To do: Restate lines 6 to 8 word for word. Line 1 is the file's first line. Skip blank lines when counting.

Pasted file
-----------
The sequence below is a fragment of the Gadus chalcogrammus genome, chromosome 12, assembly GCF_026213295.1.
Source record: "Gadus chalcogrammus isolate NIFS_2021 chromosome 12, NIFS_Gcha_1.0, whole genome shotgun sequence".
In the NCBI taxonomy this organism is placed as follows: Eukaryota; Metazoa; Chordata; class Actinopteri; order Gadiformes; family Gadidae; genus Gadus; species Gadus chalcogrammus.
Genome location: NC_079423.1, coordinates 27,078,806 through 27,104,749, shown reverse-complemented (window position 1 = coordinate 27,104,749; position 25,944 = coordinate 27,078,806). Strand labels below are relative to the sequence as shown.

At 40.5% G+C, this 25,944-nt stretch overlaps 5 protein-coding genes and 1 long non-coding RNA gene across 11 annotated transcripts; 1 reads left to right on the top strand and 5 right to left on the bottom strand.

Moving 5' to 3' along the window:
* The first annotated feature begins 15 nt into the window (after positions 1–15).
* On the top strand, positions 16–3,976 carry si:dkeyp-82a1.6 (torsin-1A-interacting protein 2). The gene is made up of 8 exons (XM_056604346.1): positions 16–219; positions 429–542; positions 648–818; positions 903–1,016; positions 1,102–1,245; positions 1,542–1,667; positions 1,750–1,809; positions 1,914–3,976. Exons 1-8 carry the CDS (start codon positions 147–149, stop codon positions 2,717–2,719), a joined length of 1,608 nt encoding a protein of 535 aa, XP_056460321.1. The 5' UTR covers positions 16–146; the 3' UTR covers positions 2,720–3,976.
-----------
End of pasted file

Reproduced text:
Moving 5' to 3' along the window:
* The first annotated feature begins 15 nt into the window (after positions 1–15).
* On the top strand, positions 16–3,976 carry si:dkeyp-82a1.6 (torsin-1A-interacting protein 2). The gene is made up of 8 exons (XM_056604346.1): positions 16–219; positions 429–542; positions 648–818; positions 903–1,016; positions 1,102–1,245; positions 1,542–1,667; positions 1,750–1,809; positions 1,914–3,976. Exons 1-8 carry the CDS (start codon positions 147–149, stop codon positions 2,717–2,719), a joined length of 1,608 nt encoding a protein of 535 aa, XP_056460321.1. The 5' UTR covers positions 16–146; the 3' UTR covers positions 2,720–3,976.